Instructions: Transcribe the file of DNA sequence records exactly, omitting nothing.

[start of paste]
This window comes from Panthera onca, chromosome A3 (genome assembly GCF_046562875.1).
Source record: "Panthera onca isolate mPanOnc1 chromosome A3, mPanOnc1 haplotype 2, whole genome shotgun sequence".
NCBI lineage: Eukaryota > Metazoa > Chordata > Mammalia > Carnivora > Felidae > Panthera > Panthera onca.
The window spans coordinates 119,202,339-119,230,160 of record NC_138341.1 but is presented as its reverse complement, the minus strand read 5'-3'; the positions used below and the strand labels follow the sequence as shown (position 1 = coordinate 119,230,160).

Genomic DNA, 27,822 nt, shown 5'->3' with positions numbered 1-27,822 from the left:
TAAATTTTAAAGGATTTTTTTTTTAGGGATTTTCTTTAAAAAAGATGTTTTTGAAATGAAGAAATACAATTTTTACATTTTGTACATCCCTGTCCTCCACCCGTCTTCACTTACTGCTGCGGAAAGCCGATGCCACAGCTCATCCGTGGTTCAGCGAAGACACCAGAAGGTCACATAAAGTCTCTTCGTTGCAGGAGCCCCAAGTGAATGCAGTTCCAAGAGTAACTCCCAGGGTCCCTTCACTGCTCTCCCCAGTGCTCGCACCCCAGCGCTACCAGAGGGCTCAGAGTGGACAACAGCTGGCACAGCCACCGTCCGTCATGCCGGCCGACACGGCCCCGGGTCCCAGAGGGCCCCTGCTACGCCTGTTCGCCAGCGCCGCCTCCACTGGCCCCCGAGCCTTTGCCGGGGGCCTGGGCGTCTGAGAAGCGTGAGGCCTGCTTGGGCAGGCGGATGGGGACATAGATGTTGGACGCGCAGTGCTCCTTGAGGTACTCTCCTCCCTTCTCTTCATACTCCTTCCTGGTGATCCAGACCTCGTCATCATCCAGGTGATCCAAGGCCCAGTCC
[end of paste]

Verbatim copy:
This window comes from Panthera onca, chromosome A3 (genome assembly GCF_046562875.1).
Source record: "Panthera onca isolate mPanOnc1 chromosome A3, mPanOnc1 haplotype 2, whole genome shotgun sequence".
NCBI lineage: Eukaryota > Metazoa > Chordata > Mammalia > Carnivora > Felidae > Panthera > Panthera onca.
The window spans coordinates 119,202,339-119,230,160 of record NC_138341.1 but is presented as its reverse complement, the minus strand read 5'-3'; the positions used below and the strand labels follow the sequence as shown (position 1 = coordinate 119,230,160).

Genomic DNA, 27,822 nt, shown 5'->3' with positions numbered 1-27,822 from the left:
TAAATTTTAAAGGATTTTTTTTTTAGGGATTTTCTTTAAAAAAGATGTTTTTGAAATGAAGAAATACAATTTTTACATTTTGTACATCCCTGTCCTCCACCCGTCTTCACTTACTGCTGCGGAAAGCCGATGCCACAGCTCATCCGTGGTTCAGCGAAGACACCAGAAGGTCACATAAAGTCTCTTCGTTGCAGGAGCCCCAAGTGAATGCAGTTCCAAGAGTAACTCCCAGGGTCCCTTCACTGCTCTCCCCAGTGCTCGCACCCCAGCGCTACCAGAGGGCTCAGAGTGGACAACAGCTGGCACAGCCACCGTCCGTCATGCCGGCCGACACGGCCCCGGGTCCCAGAGGGCCCCTGCTACGCCTGTTCGCCAGCGCCGCCTCCACTGGCCCCCGAGCCTTTGCCGGGGGCCTGGGCGTCTGAGAAGCGTGAGGCCTGCTTGGGCAGGCGGATGGGGACATAGATGTTGGACGCGCAGTGCTCCTTGAGGTACTCTCCTCCCTTCTCTTCATACTCCTTCCTGGTGATCCAGACCTCGTCATCATCCAGGTGATCCAAGGCCCAGTCC